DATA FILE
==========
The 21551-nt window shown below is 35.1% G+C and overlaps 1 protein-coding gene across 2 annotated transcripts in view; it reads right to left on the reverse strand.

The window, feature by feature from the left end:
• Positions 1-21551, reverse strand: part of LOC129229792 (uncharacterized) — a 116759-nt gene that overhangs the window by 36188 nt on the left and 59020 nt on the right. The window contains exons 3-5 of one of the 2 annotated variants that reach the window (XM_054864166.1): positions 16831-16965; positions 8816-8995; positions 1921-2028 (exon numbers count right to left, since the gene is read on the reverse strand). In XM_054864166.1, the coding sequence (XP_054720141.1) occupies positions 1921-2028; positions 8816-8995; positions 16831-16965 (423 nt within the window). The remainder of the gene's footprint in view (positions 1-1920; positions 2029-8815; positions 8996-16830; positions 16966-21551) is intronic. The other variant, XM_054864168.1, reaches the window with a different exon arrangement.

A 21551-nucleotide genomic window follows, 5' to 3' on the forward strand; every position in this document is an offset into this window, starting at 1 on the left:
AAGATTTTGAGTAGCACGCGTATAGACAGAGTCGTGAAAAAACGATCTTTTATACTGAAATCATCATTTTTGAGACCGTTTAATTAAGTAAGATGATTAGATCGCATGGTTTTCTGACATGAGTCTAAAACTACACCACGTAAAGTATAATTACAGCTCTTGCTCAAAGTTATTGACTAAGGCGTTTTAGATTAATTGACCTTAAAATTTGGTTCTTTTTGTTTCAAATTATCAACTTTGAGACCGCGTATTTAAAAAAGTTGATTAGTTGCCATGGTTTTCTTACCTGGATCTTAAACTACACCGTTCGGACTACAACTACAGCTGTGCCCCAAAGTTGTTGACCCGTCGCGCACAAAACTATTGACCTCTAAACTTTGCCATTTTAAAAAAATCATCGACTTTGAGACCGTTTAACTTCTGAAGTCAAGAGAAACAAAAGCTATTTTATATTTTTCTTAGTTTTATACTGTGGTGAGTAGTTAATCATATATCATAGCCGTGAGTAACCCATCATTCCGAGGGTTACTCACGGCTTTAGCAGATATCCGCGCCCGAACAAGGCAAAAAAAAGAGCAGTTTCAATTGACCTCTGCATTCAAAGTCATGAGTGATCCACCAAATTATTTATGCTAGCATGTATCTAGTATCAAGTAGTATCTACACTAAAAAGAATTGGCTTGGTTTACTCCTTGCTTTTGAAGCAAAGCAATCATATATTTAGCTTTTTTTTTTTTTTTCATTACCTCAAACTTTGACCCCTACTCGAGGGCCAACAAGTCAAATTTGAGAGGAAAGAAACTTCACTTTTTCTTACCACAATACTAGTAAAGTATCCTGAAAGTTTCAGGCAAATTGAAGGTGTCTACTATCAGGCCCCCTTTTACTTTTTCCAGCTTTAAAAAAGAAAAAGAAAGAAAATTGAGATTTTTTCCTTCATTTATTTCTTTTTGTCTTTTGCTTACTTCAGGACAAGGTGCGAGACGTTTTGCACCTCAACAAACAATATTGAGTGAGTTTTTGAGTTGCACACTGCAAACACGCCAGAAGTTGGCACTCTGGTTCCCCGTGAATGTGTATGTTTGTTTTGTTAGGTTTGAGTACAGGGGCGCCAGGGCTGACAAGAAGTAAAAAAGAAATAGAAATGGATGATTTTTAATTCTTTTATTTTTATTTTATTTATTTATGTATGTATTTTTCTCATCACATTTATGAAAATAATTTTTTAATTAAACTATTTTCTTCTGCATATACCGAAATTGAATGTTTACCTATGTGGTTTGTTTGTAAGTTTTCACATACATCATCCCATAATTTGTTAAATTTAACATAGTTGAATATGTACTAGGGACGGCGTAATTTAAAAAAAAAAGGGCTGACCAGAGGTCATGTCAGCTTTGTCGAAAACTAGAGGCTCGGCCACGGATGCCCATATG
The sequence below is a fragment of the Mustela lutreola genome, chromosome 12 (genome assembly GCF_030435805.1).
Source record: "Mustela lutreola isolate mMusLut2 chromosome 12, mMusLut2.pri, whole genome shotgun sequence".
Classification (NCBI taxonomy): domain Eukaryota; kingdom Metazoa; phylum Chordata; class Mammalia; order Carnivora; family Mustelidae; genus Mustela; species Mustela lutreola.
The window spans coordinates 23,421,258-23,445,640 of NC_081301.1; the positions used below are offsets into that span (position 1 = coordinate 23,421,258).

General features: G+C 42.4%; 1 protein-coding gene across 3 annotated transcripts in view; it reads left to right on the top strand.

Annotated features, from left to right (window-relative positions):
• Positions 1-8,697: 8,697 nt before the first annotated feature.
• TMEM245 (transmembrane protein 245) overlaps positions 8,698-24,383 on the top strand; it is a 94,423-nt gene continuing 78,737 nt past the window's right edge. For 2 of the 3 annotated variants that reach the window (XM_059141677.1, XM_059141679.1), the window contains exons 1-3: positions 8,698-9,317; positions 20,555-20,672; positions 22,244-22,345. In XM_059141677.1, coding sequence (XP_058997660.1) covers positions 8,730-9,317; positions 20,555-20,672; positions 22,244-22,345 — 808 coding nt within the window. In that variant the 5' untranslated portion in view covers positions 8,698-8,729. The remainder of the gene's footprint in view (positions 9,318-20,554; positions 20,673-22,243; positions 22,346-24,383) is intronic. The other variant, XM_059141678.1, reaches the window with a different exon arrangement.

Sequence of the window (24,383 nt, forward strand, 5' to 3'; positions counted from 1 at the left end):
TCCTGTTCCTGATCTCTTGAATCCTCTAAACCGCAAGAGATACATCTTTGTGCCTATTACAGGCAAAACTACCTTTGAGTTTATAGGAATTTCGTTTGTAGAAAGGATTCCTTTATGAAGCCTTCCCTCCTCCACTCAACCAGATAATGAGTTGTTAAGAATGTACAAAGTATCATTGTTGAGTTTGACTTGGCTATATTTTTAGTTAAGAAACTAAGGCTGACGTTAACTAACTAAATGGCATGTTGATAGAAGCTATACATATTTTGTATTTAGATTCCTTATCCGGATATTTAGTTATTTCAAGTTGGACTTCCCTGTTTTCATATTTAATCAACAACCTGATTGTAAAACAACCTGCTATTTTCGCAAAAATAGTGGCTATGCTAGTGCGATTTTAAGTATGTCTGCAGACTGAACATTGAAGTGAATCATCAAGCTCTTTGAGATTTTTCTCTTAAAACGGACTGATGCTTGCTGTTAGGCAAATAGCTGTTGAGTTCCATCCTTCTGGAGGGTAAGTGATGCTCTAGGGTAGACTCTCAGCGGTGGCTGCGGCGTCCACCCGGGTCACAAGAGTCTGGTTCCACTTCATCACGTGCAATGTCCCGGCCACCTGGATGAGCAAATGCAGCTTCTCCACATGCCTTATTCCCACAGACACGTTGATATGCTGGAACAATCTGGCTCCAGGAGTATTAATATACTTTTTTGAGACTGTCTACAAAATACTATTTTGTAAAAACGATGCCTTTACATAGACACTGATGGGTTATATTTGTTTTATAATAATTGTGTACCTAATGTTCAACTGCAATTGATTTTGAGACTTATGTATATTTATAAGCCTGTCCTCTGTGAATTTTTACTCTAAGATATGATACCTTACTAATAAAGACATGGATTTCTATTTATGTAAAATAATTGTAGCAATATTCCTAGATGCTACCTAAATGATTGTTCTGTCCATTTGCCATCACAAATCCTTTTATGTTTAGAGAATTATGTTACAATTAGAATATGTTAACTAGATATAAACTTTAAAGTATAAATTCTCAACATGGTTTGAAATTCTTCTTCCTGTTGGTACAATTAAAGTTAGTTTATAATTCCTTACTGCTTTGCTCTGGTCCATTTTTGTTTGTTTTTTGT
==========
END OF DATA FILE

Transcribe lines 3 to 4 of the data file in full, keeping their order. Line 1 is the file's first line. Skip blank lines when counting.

• Positions 1-21551, reverse strand: part of LOC129229792 (uncharacterized) — a 116759-nt gene that overhangs the window by 36188 nt on the left and 59020 nt on the right. The window contains exons 3-5 of one of the 2 annotated variants that reach the window (XM_054864166.1): positions 16831-16965; positions 8816-8995; positions 1921-2028 (exon numbers count right to left, since the gene is read on the reverse strand). In XM_054864166.1, the coding sequence (XP_054720141.1) occupies positions 1921-2028; positions 8816-8995; positions 16831-16965 (423 nt within the window). The remainder of the gene's footprint in view (positions 1-1920; positions 2029-8815; positions 8996-16830; positions 16966-21551) is intronic. The other variant, XM_054864168.1, reaches the window with a different exon arrangement.

A 21551-nucleotide genomic window follows, 5' to 3' on the forward strand; every position in this document is an offset into this window, starting at 1 on the left: